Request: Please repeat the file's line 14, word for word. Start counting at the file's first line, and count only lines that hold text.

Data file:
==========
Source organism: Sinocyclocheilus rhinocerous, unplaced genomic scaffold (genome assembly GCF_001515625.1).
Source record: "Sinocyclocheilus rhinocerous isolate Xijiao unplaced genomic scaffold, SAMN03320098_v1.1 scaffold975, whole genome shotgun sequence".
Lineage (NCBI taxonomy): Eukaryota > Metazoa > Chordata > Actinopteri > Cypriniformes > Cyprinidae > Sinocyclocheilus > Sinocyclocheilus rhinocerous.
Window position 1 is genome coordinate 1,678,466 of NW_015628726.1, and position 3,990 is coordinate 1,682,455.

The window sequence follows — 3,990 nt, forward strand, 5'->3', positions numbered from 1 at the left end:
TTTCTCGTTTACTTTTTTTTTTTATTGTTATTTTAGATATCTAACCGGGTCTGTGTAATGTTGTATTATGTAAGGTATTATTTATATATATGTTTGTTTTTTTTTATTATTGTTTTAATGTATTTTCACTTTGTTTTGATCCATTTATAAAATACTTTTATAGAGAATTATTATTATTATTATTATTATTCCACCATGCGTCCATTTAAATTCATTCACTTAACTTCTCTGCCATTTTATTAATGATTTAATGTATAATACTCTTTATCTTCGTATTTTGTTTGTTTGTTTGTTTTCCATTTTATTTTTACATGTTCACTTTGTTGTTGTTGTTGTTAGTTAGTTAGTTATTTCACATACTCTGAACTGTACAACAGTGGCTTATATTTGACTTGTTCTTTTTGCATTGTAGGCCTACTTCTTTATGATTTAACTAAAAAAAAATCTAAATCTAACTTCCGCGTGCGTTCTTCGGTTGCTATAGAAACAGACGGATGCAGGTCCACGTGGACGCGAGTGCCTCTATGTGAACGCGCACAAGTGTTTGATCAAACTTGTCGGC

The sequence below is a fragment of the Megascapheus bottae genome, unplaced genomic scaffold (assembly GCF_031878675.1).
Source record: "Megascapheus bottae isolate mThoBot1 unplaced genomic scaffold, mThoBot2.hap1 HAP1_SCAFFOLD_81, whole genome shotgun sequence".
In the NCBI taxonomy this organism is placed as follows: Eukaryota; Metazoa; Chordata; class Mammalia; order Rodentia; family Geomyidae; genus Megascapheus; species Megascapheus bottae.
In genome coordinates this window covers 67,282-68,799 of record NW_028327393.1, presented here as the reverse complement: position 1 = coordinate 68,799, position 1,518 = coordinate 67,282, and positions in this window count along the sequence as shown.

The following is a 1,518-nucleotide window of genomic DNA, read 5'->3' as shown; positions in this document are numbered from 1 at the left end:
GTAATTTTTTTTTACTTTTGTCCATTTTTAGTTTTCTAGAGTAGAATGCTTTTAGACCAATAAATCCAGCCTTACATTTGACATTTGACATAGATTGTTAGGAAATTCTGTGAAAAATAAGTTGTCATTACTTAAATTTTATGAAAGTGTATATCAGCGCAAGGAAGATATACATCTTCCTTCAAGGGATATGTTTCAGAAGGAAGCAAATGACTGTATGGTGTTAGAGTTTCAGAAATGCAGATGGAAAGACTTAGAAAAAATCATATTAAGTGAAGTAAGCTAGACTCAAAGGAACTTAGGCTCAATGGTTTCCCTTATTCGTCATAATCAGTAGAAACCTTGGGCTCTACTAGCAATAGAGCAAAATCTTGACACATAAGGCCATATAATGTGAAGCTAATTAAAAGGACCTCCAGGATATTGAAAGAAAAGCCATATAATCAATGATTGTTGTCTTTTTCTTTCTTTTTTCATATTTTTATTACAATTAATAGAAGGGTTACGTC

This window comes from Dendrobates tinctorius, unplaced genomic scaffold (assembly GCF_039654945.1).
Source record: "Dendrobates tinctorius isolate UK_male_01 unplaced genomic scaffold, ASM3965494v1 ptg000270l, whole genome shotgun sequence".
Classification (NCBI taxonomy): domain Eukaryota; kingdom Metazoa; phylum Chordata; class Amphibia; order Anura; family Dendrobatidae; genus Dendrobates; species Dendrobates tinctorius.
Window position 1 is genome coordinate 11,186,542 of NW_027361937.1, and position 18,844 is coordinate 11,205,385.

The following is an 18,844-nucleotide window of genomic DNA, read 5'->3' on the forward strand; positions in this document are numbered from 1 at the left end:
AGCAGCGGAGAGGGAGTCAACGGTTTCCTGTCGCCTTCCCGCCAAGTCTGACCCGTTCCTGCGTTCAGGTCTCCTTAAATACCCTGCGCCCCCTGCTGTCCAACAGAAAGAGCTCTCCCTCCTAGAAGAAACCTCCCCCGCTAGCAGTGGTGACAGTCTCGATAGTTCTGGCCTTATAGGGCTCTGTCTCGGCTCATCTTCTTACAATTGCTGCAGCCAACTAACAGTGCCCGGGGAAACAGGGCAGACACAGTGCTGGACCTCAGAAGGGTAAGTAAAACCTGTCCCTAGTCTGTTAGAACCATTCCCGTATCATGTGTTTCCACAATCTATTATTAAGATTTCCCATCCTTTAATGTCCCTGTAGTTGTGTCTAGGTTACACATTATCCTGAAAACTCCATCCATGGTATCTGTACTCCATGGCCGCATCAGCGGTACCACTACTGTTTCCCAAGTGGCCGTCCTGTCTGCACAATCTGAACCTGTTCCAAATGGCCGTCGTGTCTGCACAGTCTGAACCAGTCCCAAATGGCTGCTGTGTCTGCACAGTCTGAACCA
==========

Source record: "Dendrobates tinctorius isolate UK_male_01 unplaced genomic scaffold, ASM3965494v1 ptg000270l, whole genome shotgun sequence".